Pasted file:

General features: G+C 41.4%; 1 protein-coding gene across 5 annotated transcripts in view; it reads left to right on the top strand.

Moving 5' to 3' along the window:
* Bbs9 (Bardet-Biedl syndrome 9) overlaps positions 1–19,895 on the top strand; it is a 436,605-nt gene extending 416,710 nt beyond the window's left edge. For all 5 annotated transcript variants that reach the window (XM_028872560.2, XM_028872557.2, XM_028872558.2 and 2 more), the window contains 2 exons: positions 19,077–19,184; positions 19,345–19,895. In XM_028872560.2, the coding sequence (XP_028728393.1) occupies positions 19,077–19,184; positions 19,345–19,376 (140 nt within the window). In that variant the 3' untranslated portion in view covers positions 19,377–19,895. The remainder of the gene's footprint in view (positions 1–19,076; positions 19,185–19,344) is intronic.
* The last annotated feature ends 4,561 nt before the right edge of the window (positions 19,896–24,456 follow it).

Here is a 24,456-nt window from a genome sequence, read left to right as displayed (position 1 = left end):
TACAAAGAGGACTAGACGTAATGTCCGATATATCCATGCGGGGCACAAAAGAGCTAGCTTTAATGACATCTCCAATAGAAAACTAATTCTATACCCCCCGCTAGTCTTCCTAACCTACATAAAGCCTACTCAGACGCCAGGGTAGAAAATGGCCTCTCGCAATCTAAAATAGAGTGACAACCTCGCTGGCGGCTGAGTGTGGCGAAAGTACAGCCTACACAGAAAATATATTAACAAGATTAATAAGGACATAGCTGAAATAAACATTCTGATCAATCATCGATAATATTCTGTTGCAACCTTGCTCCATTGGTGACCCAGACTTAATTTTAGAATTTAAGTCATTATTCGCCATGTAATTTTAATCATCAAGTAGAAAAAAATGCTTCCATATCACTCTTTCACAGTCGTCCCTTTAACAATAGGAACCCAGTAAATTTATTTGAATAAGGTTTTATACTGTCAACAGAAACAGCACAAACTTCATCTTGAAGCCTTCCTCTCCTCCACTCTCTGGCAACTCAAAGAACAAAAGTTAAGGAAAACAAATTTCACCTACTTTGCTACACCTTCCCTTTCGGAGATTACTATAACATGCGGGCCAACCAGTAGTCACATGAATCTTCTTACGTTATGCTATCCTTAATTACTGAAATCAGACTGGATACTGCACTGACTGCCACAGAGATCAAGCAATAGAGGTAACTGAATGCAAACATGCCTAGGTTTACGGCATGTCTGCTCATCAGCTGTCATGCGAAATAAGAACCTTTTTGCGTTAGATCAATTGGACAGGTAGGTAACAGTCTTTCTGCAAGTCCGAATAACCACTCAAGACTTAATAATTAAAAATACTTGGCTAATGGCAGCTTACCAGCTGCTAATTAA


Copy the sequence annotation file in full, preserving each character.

General features: G+C 41.4%; 1 protein-coding gene across 5 annotated transcripts in view; it reads left to right on the top strand.

Moving 5' to 3' along the window:
* Bbs9 (Bardet-Biedl syndrome 9) overlaps positions 1–19,895 on the top strand; it is a 436,605-nt gene extending 416,710 nt beyond the window's left edge. For all 5 annotated transcript variants that reach the window (XM_028872560.2, XM_028872557.2, XM_028872558.2 and 2 more), the window contains 2 exons: positions 19,077–19,184; positions 19,345–19,895. In XM_028872560.2, the coding sequence (XP_028728393.1) occupies positions 19,077–19,184; positions 19,345–19,376 (140 nt within the window). In that variant the 3' untranslated portion in view covers positions 19,377–19,895. The remainder of the gene's footprint in view (positions 1–19,076; positions 19,185–19,344) is intronic.
* The last annotated feature ends 4,561 nt before the right edge of the window (positions 19,896–24,456 follow it).

Here is a 24,456-nt window from a genome sequence, read left to right as displayed (position 1 = left end):
TACAAAGAGGACTAGACGTAATGTCCGATATATCCATGCGGGGCACAAAAGAGCTAGCTTTAATGACATCTCCAATAGAAAACTAATTCTATACCCCCCGCTAGTCTTCCTAACCTACATAAAGCCTACTCAGACGCCAGGGTAGAAAATGGCCTCTCGCAATCTAAAATAGAGTGACAACCTCGCTGGCGGCTGAGTGTGGCGAAAGTACAGCCTACACAGAAAATATATTAACAAGATTAATAAGGACATAGCTGAAATAAACATTCTGATCAATCATCGATAATATTCTGTTGCAACCTTGCTCCATTGGTGACCCAGACTTAATTTTAGAATTTAAGTCATTATTCGCCATGTAATTTTAATCATCAAGTAGAAAAAAATGCTTCCATATCACTCTTTCACAGTCGTCCCTTTAACAATAGGAACCCAGTAAATTTATTTGAATAAGGTTTTATACTGTCAACAGAAACAGCACAAACTTCATCTTGAAGCCTTCCTCTCCTCCACTCTCTGGCAACTCAAAGAACAAAAGTTAAGGAAAACAAATTTCACCTACTTTGCTACACCTTCCCTTTCGGAGATTACTATAACATGCGGGCCAACCAGTAGTCACATGAATCTTCTTACGTTATGCTATCCTTAATTACTGAAATCAGACTGGATACTGCACTGACTGCCACAGAGATCAAGCAATAGAGGTAACTGAATGCAAACATGCCTAGGTTTACGGCATGTCTGCTCATCAGCTGTCATGCGAAATAAGAACCTTTTTGCGTTAGATCAATTGGACAGGTAGGTAACAGTCTTTCTGCAAGTCCGAATAACCACTCAAGACTTAATAATTAAAAATACTTGGCTAATGGCAGCTTACCAGCTGCTAATTAA